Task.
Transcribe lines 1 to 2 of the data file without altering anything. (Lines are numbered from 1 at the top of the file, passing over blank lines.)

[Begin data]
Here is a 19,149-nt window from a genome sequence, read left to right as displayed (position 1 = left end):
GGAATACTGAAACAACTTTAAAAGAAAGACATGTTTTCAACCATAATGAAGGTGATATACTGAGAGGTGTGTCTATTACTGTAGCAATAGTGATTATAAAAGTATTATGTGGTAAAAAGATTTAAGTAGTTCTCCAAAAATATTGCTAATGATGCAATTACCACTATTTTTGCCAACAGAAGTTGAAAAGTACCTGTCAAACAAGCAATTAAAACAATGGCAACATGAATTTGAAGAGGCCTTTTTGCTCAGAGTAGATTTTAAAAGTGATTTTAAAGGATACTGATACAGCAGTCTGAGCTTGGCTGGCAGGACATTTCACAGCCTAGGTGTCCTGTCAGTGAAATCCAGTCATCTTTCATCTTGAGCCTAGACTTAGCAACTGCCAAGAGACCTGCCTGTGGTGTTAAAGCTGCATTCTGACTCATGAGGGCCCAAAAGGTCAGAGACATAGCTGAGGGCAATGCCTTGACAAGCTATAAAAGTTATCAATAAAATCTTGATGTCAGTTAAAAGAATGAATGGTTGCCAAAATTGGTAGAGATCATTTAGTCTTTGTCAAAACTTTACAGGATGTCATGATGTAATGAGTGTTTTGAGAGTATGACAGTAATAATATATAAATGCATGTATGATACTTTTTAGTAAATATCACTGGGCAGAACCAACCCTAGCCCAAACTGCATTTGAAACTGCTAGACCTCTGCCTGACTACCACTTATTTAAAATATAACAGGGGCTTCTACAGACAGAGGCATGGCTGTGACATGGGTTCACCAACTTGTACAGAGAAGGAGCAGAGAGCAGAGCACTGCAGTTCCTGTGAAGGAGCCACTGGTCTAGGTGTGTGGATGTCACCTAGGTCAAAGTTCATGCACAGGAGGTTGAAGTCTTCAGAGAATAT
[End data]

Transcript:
Here is a 19,149-nt window from a genome sequence, read left to right as displayed (position 1 = left end):
GGAATACTGAAACAACTTTAAAAGAAAGACATGTTTTCAACCATAATGAAGGTGATATACTGAGAGGTGTGTCTATTACTGTAGCAATAGTGATTATAAAAGTATTATGTGGTAAAAAGATTTAAGTAGTTCTCCAAAAATATTGCTAATGATGCAATTACCACTATTTTTGCCAACAGAAGTTGAAAAGTACCTGTCAAACAAGCAATTAAAACAATGGCAACATGAATTTGAAGAGGCCTTTTTGCTCAGAGTAGATTTTAAAAGTGATTTTAAAGGATACTGATACAGCAGTCTGAGCTTGGCTGGCAGGACATTTCACAGCCTAGGTGTCCTGTCAGTGAAATCCAGTCATCTTTCATCTTGAGCCTAGACTTAGCAACTGCCAAGAGACCTGCCTGTGGTGTTAAAGCTGCATTCTGACTCATGAGGGCCCAAAAGGTCAGAGACATAGCTGAGGGCAATGCCTTGACAAGCTATAAAAGTTATCAATAAAATCTTGATGTCAGTTAAAAGAATGAATGGTTGCCAAAATTGGTAGAGATCATTTAGTCTTTGTCAAAACTTTACAGGATGTCATGATGTAATGAGTGTTTTGAGAGTATGACAGTAATAATATATAAATGCATGTATGATACTTTTTAGTAAATATCACTGGGCAGAACCAACCCTAGCCCAAACTGCATTTGAAACTGCTAGACCTCTGCCTGACTACCACTTATTTAAAATATAACAGGGGCTTCTACAGACAGAGGCATGGCTGTGACATGGGTTCACCAACTTGTACAGAGAAGGAGCAGAGAGCAGAGCACTGCAGTTCCTGTGAAGGAGCCACTGGTCTAGGTGTGTGGATGTCACCTAGGTCAAAGTTCATGCACAGGAGGTTGAAGTCTTCAGAGAATAT